What To Expect From Jim Hendry

By Eamonn Brennan
|  Monday, Oct 20, 2008  |  Updated 2:09 PM CDT
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What To Expect From Jim Hendry

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Not one of his finer moments. Redemption is: four more years.

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After much consternation and internal debate (mostly among ourselves), it seems Jim Hendry is going to be given the contract extension he so desires. The Cubs have awarded him with a four-year extension through 2012, the terms of which the Cubs aren't going to tell you, so just mind your own business you pesky little people. If you want to know the truth, Hendry will be paid primarily in grilled cheese sandwiches. (Note: This is probably not true.)

Anyway, Hendry has provided plenty of data on which to assess his ability and forecast what he'll do next. This isn't a statistically obvious thing. But it is pretty obvious what kind of general manager Hendry has been and what he'll try to do in the future to deal with the Cubs World Series drought. So what, exactly, will that be?

For starters, he won't be afraid to use payroll. Since the Cubs' 2003 collapse -- which was, as Cubs teams go, not super expensive -- Hendry has thrown plenty of money around in grasping at that elusive World Series. The obvious inclusion is Alfonso Soriano (and maybe, this offseason, Manny Ramirez), but Hendry has also spent big bucks on Kosuke Fukudome, Jason Marquis, Ted Lilly, and so on. The Cubs payroll has ballooned in recent years, and Hendry is to blame.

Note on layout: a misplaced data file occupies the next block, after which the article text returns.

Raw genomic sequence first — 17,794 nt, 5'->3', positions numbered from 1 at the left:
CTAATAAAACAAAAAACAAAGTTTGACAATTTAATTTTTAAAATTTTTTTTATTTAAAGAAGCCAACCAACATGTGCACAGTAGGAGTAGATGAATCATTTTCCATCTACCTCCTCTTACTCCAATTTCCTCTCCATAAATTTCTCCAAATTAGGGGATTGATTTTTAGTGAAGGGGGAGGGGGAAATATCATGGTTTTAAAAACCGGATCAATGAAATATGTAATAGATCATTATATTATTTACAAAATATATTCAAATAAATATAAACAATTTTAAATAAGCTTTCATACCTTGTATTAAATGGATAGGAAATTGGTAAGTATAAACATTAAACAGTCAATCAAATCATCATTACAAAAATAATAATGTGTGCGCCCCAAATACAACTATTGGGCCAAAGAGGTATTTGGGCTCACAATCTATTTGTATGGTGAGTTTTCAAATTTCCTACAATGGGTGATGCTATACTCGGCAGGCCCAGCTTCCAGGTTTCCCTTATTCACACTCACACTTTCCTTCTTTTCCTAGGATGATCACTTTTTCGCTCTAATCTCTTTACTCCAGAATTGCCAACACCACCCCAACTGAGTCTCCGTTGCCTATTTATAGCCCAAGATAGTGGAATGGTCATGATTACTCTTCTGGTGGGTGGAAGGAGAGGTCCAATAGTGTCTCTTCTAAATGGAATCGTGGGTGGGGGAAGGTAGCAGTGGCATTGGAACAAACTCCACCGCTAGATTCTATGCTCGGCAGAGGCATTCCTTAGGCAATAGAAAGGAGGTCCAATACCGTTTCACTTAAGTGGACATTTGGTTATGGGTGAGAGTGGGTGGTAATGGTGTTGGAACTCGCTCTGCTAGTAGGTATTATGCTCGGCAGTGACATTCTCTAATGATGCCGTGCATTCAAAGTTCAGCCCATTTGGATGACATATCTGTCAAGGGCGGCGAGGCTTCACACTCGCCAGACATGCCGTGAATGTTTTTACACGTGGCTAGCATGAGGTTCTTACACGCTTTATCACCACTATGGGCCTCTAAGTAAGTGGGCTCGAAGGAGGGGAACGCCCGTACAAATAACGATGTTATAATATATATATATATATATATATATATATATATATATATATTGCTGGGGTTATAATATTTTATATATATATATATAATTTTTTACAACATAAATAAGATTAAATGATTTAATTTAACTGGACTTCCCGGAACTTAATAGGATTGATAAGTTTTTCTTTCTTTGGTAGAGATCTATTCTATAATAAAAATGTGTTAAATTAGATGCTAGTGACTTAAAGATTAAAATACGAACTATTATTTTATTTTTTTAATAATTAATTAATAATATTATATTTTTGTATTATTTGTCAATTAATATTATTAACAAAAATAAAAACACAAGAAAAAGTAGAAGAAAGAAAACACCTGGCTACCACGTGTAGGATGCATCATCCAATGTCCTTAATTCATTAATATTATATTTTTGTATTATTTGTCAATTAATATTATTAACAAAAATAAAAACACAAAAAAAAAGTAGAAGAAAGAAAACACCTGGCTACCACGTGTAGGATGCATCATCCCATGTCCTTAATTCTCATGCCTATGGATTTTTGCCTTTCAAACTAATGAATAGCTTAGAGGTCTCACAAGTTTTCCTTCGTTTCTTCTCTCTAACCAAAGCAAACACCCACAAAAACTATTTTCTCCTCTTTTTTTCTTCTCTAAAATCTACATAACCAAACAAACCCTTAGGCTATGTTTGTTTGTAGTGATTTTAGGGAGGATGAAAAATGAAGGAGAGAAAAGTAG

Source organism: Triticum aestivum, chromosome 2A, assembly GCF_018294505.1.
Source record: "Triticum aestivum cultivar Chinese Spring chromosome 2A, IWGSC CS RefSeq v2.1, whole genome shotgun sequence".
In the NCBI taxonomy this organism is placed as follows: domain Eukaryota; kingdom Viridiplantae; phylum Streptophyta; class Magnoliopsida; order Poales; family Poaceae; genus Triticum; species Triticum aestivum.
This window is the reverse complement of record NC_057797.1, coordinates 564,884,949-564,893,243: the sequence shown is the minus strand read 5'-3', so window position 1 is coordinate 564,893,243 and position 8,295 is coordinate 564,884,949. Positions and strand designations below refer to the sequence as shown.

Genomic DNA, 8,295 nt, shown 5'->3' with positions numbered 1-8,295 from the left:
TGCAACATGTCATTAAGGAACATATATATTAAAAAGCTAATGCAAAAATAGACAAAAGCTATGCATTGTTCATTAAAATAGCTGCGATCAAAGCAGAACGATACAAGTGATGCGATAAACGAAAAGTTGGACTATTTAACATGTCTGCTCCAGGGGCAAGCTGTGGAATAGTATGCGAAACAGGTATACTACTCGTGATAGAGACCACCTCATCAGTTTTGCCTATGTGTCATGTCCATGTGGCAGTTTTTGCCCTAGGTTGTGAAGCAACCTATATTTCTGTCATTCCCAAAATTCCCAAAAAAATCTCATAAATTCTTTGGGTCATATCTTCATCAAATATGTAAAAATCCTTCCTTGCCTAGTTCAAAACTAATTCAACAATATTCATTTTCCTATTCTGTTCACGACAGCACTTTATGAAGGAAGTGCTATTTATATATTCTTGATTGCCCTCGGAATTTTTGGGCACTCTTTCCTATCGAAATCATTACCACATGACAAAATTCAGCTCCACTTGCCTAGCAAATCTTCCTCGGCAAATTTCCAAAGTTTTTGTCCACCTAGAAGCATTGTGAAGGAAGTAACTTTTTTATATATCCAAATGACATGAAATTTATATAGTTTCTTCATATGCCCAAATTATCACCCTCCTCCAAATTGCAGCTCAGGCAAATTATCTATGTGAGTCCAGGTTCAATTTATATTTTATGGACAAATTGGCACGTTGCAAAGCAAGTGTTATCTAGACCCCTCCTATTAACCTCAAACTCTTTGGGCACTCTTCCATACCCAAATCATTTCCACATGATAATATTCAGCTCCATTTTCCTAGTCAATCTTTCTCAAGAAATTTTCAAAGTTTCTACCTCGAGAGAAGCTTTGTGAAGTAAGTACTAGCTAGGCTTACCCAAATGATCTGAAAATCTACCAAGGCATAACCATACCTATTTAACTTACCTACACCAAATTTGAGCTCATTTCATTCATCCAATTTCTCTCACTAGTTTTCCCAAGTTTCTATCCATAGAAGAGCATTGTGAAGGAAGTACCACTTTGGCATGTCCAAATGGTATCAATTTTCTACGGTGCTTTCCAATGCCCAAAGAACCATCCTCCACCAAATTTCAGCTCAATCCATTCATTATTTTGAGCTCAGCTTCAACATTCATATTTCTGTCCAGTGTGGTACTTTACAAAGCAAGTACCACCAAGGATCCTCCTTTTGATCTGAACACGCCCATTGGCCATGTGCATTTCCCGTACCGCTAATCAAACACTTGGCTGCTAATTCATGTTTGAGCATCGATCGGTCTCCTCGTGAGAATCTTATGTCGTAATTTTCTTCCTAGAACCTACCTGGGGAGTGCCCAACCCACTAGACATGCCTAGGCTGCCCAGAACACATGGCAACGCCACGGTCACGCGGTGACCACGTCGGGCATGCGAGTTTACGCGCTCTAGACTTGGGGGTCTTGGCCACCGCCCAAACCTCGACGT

Hendry will also be fearless when it comes to trading prospects. The unlucky bit is that the Cubs don't have too many prized prospects to trade. Felix Pie is one, and he might be the best candidate, as he has failed to ingratiate himself with manager Lou Piniella. Other than that, only Geovany Soto (and, eventually, Kerry Wood) have emerged as truly top-notch home-grown players under Hendry's watch. (Ryan Theriot is a step or two down from that level.) In any case, Hendry is not afraid to mortgage the future, insofar as that future even exists.

Finally, expect trades. Maybe lots of them. One or two of them will fail (Nomar Garciparra), but more than likely they will succeed (Derrek Lee). Speaking of Lee, he's the prime suspect to be traded by Hendry this offseason. His value is still somewhat high, and Hendry could package him for San Diego ace Jake Peavy.

Just kidding! That will probably never happen. But it's sure nice to think about, isn't it?

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